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Cowboys passing, winning

Parcells is surprising some with air attack

Dallas Cowboys coach Bill Parcells shouts instructions to his team as 40-year-old quarterback Vinny Testaverde looks on at training camp.
Dallas Cowboys coach Bill Parcells shouts instructions to his team as 40-year-old quarterback Vinny Testaverde looks on at training camp.
Tony Gutierrez, Associated Press

IRVING, Texas — Bill Parcells loves needling his players with witty sarcasm. It's his way of sending sharp messages.

The last two weeks, Parcells has been tweaking opposing coaches, letting them know right from the start that his Dallas Cowboys have become both a passing team and an unpredictable one.

Parcells insists it's more coincidence than message. Still, the evidence shows that he's been calling games more like Mike Martz than, well, Bill Parcells.

Rather than running on third-and-1 during their first drive against Cleveland, the Cowboys emptied the backfield and threw. A few plays later, a flea-flicker set up a touchdown.

Dallas opened against Washington with five receivers and no huddle. The winning touchdown came on a halfback pass.

The key factor is that the formula is working. The Cowboys can enjoy their bye this weekend with a 2-1 record, knowing the rest of the league is wondering what might be next for Air Parcells and 40-year-old wing man Vinny Testaverde.

Actually, anyone truly stunned that Parcells isn't living by the three-yards-and-a-cloud-of-dust philosophy hasn't followed him closely. While it's true he believes a strong running game is a vital component, he's willing to scrap that if his personnel can't support it.

Exhibit A: In 1994, his New England Patriots threw 699 passes, second-most in league history.

Exhibit B: In 1995, his New England Patriots threw 686 passes, third-most in league history.

"He does what his teams are most effective it," said Drew Bledsoe, the quarterback of those Patriots teams. "People have Bill stereotyped and pigeonholed as this running coach. . . . That's not who he is. He's going to throw it as much as he needs to throw it."

The Cowboys have thrown 116 passes. Only Cincinnati has more, 117.

Dallas has run 70 times. Only five teams that have played three games have fewer attempts.

The most surprising thing about that ratio isn't Parcells' reputation. Or his often-stated goal of being more balanced. It's that the Cowboys made so many changes to upgrade their running game so they could rely on it more this season.

Dallas used its top pick on Julius Jones, then added Eddie George late in the summer. Fullback Darian Barnes was acquired in a trade and Parcells asked Richie Anderson to lose 10 pounds so he could see more time at halfback than fullback.

The combination of injuries and the way games have unfolded prompted Parcells to start airing it out. It's worked out so well that Parcells has recognized the best way for this team to win is by passing early and often.

"I do think we have some firepower," Parcells said.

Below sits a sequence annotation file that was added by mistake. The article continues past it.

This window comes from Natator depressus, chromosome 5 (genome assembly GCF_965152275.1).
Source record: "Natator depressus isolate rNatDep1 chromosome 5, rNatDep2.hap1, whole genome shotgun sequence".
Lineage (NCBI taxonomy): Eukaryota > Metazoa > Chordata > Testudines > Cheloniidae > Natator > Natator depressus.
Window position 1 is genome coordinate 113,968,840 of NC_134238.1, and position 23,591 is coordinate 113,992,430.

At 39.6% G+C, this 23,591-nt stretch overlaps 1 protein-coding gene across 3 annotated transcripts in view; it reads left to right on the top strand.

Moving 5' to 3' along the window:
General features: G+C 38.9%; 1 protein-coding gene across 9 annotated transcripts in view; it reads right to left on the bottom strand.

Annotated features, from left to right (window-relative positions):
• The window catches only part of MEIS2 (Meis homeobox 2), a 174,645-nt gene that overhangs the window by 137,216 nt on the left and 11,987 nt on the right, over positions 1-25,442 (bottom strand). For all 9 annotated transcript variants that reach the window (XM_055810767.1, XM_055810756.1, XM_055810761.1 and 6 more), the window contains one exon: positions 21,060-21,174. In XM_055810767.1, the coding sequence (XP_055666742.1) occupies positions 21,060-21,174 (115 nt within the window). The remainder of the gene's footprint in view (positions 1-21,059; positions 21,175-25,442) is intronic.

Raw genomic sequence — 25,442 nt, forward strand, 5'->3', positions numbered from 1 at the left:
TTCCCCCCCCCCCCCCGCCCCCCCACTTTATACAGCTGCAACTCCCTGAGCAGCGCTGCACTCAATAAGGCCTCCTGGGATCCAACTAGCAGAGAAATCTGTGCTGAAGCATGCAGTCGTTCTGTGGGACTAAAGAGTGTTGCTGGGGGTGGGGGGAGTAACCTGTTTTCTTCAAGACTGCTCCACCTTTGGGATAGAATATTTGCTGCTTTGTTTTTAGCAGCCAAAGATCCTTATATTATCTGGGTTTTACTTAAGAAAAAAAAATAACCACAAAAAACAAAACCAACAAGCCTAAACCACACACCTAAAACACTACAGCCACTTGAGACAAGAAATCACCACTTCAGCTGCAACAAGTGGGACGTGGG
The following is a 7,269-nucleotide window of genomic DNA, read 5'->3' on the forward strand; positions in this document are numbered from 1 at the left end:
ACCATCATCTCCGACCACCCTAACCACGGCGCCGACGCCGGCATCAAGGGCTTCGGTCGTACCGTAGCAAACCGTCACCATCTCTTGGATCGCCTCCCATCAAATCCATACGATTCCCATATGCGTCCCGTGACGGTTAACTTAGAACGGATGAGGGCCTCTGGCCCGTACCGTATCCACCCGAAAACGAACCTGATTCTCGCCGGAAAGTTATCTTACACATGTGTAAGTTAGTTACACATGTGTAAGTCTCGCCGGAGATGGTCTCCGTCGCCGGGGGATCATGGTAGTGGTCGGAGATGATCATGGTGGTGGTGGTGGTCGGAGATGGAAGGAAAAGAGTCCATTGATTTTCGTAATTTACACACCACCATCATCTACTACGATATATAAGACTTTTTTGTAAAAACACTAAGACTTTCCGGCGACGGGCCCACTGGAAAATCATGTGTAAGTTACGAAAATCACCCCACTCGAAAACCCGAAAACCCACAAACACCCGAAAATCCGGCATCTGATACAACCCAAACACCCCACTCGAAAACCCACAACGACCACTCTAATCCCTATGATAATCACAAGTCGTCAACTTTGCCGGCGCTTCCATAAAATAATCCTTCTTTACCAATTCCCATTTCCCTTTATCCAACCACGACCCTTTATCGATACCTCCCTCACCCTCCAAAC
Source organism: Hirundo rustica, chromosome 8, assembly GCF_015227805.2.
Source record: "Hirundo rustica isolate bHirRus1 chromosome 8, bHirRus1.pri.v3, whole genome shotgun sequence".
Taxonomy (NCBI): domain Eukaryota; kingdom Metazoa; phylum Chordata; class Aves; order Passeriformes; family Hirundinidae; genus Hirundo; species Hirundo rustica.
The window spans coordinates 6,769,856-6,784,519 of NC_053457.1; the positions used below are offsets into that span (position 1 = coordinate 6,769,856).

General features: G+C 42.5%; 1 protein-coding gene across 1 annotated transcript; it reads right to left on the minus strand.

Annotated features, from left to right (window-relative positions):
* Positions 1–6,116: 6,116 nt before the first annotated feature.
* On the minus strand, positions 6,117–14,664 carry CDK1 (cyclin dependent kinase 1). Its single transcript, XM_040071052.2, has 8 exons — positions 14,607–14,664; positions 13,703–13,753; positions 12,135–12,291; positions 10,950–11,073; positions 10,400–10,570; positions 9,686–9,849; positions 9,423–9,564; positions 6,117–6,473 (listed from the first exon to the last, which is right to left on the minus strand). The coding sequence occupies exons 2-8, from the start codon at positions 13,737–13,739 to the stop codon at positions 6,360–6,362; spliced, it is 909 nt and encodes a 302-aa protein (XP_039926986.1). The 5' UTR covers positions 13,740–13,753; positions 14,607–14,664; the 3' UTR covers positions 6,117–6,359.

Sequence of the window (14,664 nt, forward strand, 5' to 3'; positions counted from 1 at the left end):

Perhaps the best indication that Parcells is going to stick with this approach came Thursday, when he put his best blocking tight end on injured reserve and replaced him with a tight end who came into the league as a receiver.

"I would like to run it more," Parcells said. "I could run handoffs and go three-and-out, three-and-out, three-and-out, three-and-out, three-and-out. I don't want to do that."

It certainly helps that the passing game is anchored by several of the players Parcells trusts the most: Testaverde, Anderson, receivers Keyshawn Johnson and Terry Glenn, and second-year tight end Jason Witten.

Parcells coached Testaverde, Anderson and Johnson on the Jets. He had Glenn on the Patriots. And Witten reminds him of a young Mark Bavaro, a reliable receiver on his Super Bowl-winning New York Giants teams.

The comfort they give him can't be overstated when he's putting together a game plan.

Things were different last season, when Parcells was getting reacquainted with Anderson and Glenn and figuring out what kind of team he had.

Through three games, like now, Dallas was 2-1. But the then-and-now statistical comparison ends there.

With Quincy Carter at quarterback, Dallas was 51-of-95 (54 percent) for 708 yards with two touchdowns and three interceptions. They had also run 101 times.

This season, the Cowboys are 67-of-116 (58 percent) for 907 yards with four touchdowns and three interceptions. They have run only 70 times.

"Obviously you should figure out that I have more confidence in the throwing game this year than I had last year," Parcells said. "I'm not saying anything about who was here or who was playing quarterback, but we have more weapons in the passing game than we had last year. And it seems like our protection is quite a bit better.

"Those two things combined allow you to do things more efficiently. It's not perfect, but it also allows us to get our best players on the field."

The new approach has helped Dallas control its last two games.

Perhaps aided by those interesting early pass plays, Testaverde led the Cowboys to a touchdown on one of their first two drives in both games, taking a 7-0 lead. Dallas never trailed or was even tied.

Who knows how the opener against Minnesota would have gone if the Cowboys had been as efficient then. Their first two drives reached the 9- and 6-yard lines, but they got only one field goal, botching the hold on another try, and wound up losing 35-17.

Bottom line: In the air or on the ground, Parcells doesn't care. He just wants to get the ball into the end zone.

"I saw a team win the Super Bowl last year with no running game at all, pretty much," Parcells said. "It helps, but I don't know that it's a requirement. . . .

"Right now, we're three games into the season. I would say that this is still very much a work in progress."